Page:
We’ve been quite a few young peoples’ “first real job” over the years, and I’ve watched them develop physical strength, mental fortitude, and a bit of perspective on how the world works. Two of our former employees have gone on to start their own commercial farming ventures – not that I am responsible for that, but I am very proud to be a part of their journey.  And who can forget Suzanne…. where would I be without Suzanne?  She moved here from the GTA not too long ago, but she probably knows more people in the East End of Kingston than anyone!

For Morgan and I, the relationships we have made over the past decade nearly all come back to Salt of the Earth. Our friends and social network are largely the customers and working relationships that the farm relies on.  When I see these connections transfer and grow and multiply I get quite excited, because out of these, who knows what might happen next?  I’ve written this before, but I feel the greatest success in our mission when down at the farmstand, I’ll witness people who have lived down the street from each other for years finally introduce themselves and start a conversation. 

For whatever reason, that just does not happen in the self-checkout at Walmart.  Why exactly that is, is hard to put your finger on, but it can somehow be somewhat summed up by those pictures of England, Japan, and what looks like Division Street at the 401 (actually Breezewood, Pennsylvania).   The immense momentum of the The Strip is seemingly irresistible, but it’s really just big and loud and in our face.  The small and quiet alternative, however, is something that we need to go out of our way to cultivate and I appreciate you making that investment in our farm.  See you at the stand on Saturday!

Away we Grow

As a mammal I often forget how lucky I am to generate my own body heat, and to not be dependent on ambient temperatures to animate my life.  I’m reminded not to take that for granted, as I watch nature jerkily attempt to wake up from winter: making short leaps of progress with the little bouts of warmth and sunshine, and grinding to a halt in the cool grey spells.

Things are growing here, though.  The greenhouse is filling up quickly…

Radishes are up in the field…

And the strawberries look better than any we’ve ever grown.

This most surprising crop I’ve been taking care of, however, grows inside, and has been nurtured and fertilized largely by your encouragement: the written word.  I’ve gotten a gig as a columnist at the Farmer’s Forum and this month they’re publishing something I actually wrote for you at this time last year.

So, I went back to visit Neil Banks to get a photograph of him for the article, and had the pleasure of an hour and a half of conversation with the most high energy 81 year old I know.  Neil covered a wide range of agricultural topics, personal philosophy, several genealogies, as well as a complete history of the Briar Hill (the area between Sweet’s Corners, Lyndhurst and Morton).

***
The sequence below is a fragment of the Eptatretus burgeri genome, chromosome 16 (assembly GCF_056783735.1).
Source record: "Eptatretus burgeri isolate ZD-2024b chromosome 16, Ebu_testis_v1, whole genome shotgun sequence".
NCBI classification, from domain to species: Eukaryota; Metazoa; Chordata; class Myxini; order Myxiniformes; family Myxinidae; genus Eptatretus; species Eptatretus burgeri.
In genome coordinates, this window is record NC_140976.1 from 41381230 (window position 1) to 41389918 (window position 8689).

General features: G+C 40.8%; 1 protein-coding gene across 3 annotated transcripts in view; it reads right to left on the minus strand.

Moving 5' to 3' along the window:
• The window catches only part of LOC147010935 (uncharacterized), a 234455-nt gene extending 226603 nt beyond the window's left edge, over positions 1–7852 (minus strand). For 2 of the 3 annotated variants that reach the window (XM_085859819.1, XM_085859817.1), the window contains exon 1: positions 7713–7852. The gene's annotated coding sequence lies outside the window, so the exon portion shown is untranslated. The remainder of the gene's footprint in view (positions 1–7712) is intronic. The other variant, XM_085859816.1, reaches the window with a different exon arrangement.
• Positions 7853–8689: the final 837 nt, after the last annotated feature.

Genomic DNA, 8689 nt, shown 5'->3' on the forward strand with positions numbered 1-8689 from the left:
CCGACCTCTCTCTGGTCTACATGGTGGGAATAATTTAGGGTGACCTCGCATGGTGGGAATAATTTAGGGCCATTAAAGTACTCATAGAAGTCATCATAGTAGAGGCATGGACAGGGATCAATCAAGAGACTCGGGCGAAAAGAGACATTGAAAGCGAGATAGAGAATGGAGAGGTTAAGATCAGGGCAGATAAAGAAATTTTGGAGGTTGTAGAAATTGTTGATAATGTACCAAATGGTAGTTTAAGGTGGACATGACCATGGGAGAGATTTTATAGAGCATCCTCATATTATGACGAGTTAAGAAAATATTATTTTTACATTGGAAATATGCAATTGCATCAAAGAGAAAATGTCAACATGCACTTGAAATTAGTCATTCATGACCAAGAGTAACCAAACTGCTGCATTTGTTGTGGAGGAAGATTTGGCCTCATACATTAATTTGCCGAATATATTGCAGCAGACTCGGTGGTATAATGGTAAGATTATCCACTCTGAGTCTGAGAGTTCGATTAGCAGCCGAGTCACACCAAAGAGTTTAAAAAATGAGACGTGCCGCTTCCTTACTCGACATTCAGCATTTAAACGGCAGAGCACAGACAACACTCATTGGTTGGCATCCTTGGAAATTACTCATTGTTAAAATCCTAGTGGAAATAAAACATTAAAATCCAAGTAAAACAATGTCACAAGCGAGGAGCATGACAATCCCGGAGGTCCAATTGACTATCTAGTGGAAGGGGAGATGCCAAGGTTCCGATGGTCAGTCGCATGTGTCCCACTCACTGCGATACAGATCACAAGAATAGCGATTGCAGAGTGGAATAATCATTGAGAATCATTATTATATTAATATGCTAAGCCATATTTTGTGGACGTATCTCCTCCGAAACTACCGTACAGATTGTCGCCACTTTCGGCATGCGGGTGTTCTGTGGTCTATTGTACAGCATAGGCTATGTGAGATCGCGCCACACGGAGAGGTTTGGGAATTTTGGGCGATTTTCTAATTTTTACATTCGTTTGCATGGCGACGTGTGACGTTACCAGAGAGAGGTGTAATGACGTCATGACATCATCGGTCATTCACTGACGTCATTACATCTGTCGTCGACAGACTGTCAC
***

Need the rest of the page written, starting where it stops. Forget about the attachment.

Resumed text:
What struck me most about Neil’s recollections was the drastic amount of change he’s witnessed in his lifetime.  And I don’t mean social trends like women wearing pants, but downright basic stuff like seeing the power lines go in for the first time.

Generally speaking, since the modern great leaps forward of central heating, indoor plumbing, automobiles, electrification, and mass media, our lives haven’t really materially changed a whole lot from someone alive in say, 1980.  We drive to work, put our food in the fridge, listen to the radio and watch TV.  The only real difference is that today we have a bit more stuff, and carry a distracting little computer with us at all times.

Because we take them for granted, I think it’s hard for us to imagine how transformative the introduction of all those technologies actually was.  I can only assume it had a profound effect on the collective psyche and generated a great deal of culture shock.  The hilarious television series The Beverly Hillbillies ultimately uses this as its fundamental gag: the sudden transformation from backwards rural life to the world of modern affluence.  (I especially enjoy this episode: Jed Buys Stock)

The Beverly Hillbillies effect is still happening worldwide, as the global standard of living continues to steadily rise, and modern conveniences manifest themselves in formerly remote corners of the planet.  I suppose because we’ve grown so accustomed to our amenities and comfort, we rarely think about how we’ve reached this point, or where the materials and energy we rely on even come from. 

The reality is that although our household level of technology isn’t a whole lot different than it was 50 years ago – now the vacuum cleaner just pushes itself (and spies on us) – behind the scenes, the systems that support our historically unprecedented lifestyle have continued to grow and evolve so quickly and drastically that they hardly resemble what they were a generation ago.